The UK will expel 23 Russian diplomats after Moscow refused to explain how a Russian-made nerve agent was used on a former spy in Salisbury, the PM says.
Theresa May said the diplomats, who have a week to leave, were identified as “undeclared intelligence officers”.
She also revoked an invitation to Russia’s foreign minister, and said the Royal Family would not attend the Fifa World Cup later this year.
Russia denies being involved in the attempted murder of Sergei Skripal.
The Russian Embassy said the expulsion of 23 diplomats was “unacceptable, unjustified and short-sighted”.
Former spy Mr Skripal, 66, and his daughter, Yulia Skripal, 33, remain critically ill in hospital after being found slumped on a bench on 4 March.
Det Sgt Nick Bailey also fell ill responding to the incident, and is in a serious but stable condition, but is thought to be improving.
Moscow refused to meet Mrs May’s midnight deadline to co-operate in the case, prompting Mrs May to announce a series of measures intended to send a “clear message” to Russia.
Among them are:
- The expulsion of 23 diplomats – who have one week to leave
- Increased checks on private flights, customs and freight
- The freezing of Russian state assets where there is evidence they may be used to threaten the life or property of UK nationals or residents
- Ministers and Royal Family to boycott the Fifa World Cup in Russia later this year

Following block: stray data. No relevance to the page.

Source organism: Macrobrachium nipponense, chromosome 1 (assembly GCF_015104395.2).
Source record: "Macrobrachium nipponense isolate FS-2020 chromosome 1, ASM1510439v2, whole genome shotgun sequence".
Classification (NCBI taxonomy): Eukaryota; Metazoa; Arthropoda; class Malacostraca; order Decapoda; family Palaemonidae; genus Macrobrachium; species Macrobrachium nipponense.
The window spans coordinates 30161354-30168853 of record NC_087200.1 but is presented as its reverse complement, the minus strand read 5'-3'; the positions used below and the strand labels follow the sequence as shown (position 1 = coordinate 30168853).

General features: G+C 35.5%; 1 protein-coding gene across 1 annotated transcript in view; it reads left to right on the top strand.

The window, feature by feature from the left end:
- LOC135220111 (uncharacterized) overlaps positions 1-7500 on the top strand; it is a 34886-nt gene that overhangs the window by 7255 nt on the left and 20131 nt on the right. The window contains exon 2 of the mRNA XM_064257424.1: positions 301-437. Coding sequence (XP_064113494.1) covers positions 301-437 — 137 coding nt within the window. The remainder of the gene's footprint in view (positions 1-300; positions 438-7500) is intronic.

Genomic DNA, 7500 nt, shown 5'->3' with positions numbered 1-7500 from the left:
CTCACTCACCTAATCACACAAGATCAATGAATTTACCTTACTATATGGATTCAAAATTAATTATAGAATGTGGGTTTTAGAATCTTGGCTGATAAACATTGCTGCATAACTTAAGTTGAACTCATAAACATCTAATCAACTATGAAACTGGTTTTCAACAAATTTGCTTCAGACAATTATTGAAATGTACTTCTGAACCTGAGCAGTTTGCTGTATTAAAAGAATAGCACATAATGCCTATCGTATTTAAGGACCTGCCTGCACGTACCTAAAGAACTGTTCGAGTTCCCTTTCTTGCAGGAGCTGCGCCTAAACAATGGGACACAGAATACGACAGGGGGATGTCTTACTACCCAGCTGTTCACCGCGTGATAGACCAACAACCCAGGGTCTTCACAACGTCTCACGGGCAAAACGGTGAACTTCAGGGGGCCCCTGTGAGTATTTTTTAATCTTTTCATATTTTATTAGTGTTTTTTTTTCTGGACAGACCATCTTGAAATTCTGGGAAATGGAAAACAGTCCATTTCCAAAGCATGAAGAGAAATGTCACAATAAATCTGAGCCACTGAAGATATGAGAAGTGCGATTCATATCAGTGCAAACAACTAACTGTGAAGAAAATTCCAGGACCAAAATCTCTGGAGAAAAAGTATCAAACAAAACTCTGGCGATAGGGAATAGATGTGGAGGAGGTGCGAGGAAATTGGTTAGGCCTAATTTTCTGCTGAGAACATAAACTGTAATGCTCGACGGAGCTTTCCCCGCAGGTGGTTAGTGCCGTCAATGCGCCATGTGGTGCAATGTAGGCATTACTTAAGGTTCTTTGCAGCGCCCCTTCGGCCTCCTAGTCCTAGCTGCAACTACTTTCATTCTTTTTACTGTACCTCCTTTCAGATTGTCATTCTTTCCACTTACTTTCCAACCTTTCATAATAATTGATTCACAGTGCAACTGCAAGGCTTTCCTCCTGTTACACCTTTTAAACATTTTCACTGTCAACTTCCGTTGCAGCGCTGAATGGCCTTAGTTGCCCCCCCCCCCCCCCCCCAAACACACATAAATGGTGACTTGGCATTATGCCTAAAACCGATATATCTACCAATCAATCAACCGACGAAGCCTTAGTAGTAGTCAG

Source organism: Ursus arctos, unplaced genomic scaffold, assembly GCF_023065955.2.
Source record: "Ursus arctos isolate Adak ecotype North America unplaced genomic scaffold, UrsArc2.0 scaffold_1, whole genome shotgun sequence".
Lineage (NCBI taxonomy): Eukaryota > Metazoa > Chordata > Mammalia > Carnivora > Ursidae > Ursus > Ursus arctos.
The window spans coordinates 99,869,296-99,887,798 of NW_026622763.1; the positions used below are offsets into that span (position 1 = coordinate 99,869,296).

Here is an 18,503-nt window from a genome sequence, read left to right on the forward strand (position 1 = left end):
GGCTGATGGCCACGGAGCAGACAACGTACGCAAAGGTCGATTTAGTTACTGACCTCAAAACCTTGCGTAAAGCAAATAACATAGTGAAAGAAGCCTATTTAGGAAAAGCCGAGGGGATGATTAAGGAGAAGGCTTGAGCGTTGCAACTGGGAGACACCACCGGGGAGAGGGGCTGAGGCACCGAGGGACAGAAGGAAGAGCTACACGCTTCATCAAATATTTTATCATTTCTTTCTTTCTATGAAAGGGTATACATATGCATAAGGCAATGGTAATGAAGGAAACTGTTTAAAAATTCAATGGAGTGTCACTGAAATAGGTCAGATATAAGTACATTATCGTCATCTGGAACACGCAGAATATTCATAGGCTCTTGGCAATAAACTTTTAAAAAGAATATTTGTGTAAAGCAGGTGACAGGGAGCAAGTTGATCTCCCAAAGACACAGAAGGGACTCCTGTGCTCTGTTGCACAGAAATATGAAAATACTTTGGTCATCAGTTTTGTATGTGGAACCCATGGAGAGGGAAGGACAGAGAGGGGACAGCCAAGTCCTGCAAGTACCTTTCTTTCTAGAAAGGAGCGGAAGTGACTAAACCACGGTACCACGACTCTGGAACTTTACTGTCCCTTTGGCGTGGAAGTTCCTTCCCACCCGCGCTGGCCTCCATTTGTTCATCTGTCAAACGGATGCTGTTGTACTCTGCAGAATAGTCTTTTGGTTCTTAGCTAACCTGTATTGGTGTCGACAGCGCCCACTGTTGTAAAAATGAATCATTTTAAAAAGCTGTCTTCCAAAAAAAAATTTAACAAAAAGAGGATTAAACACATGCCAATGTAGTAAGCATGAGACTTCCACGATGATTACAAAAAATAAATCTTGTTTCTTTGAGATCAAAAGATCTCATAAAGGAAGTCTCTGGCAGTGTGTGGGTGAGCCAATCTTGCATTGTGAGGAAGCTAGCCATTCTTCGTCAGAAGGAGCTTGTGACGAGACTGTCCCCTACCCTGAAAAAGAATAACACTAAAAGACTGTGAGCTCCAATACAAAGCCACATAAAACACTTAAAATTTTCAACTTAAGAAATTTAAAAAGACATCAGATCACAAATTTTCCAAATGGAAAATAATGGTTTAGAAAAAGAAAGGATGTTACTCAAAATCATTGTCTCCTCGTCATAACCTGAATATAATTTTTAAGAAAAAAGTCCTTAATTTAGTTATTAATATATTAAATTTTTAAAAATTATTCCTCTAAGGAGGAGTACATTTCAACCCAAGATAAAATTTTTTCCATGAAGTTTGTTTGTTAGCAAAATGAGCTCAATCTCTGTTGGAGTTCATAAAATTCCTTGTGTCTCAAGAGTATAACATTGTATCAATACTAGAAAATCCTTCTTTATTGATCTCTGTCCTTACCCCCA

- The suspension of all planned high level bi-lateral contacts between the UK and Russia
- Plans to consider new laws to increase defences against “hostile state activity”
Mrs May told MPs that Russia had provided “no explanation” as to how the nerve agent came to be used in the UK, describing Moscow’s response as one of “sarcasm, contempt and defiance”.
She said the use of a Russian-made nerve agent on UK soil amounted to the “unlawful use of force”.
The PM, who was earlier briefed by senior intelligence chiefs in Downing Street, added there was “no alternative conclusion other than that the Russian state was culpable” for the attempted murder of Mr Skripal and his daughter.
She said it was “tragic” that Russian President Vladimir Putin had “chosen to act in this way”.
The foreign office has updated its advice on travel to Russia, saying “heightened political tensions” mean Britons should “be aware of the possibility of anti-British sentiment or harassment at this time”.
Meanwhile, police and army have sealed off areas of Gillingham, Dorset, as part of the attempted murder investigation.
They have cordoned off an area surrounding a truck, which it is thought recovered Mr Skripal’s car from Salisbury, about 20 miles from Gillingham.
About 180 troops have been deployed to Salisbury to assist with removing vehicles and objects from affected areas, while the Zizzi restaurant and Bishop’s Mill pub where the Skripals visited before falling ill remain closed.
Russian Foreign Minister Sergei Lavrov accused Britain of “playing politics” and ignoring an international agreement on chemical weapons.
He said Moscow would co-operate if it received a formal request for clarification from the UK under the Chemical Weapons Convention, which sets a 10-day time limit for a response.
The UK is to brief the UN Security Council on the investigation at 19:00 GMT, and earlier met Nato’s North Atlantic Council.
At the meeting, Nato allies expressed “deep concern” at the use of a nerve agent and said it was a “clear breach of international norms and agreements”.
Mr Skripal, who came to the UK in 2010 as part of a “spy swap” after he had been convicted by Russia of passing information to MI6, is a British citizen.